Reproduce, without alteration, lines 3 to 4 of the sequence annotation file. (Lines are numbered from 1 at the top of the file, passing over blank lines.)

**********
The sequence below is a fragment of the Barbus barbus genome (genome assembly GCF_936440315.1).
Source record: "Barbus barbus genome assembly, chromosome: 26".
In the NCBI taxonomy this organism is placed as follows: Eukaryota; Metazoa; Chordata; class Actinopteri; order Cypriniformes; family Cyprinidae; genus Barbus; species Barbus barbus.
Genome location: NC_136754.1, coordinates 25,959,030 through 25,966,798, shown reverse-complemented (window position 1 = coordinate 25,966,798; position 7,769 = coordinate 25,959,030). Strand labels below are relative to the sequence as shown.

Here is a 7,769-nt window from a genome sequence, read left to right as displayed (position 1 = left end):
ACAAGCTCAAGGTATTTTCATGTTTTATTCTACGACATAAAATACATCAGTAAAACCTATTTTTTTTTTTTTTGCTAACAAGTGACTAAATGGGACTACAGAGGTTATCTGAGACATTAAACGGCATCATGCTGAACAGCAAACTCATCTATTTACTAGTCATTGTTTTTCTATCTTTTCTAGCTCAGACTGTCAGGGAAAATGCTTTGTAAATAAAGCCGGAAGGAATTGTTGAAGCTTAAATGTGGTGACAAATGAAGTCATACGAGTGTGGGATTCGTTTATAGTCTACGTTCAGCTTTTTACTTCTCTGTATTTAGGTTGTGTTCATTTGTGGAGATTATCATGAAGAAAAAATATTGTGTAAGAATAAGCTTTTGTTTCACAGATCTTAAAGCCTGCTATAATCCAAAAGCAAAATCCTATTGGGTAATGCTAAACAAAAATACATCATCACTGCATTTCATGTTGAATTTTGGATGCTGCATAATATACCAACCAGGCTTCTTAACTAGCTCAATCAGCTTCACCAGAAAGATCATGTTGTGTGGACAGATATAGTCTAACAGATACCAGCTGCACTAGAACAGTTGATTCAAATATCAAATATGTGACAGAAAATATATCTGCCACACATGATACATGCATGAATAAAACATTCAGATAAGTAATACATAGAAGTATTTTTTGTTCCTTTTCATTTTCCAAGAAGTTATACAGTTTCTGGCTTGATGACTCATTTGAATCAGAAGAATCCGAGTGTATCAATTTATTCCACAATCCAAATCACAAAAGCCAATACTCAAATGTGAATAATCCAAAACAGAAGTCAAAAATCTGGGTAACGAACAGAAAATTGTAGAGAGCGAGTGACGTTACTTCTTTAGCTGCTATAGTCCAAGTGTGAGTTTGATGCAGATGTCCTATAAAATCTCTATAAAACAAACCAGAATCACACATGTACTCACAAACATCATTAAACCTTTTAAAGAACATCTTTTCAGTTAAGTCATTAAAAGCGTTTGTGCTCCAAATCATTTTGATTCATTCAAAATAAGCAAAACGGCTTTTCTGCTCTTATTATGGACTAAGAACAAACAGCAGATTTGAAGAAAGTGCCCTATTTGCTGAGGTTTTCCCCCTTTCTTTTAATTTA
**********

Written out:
In the NCBI taxonomy this organism is placed as follows: Eukaryota; Metazoa; Chordata; class Actinopteri; order Cypriniformes; family Cyprinidae; genus Barbus; species Barbus barbus.
Genome location: NC_136754.1, coordinates 25,959,030 through 25,966,798, shown reverse-complemented (window position 1 = coordinate 25,966,798; position 7,769 = coordinate 25,959,030). Strand labels below are relative to the sequence as shown.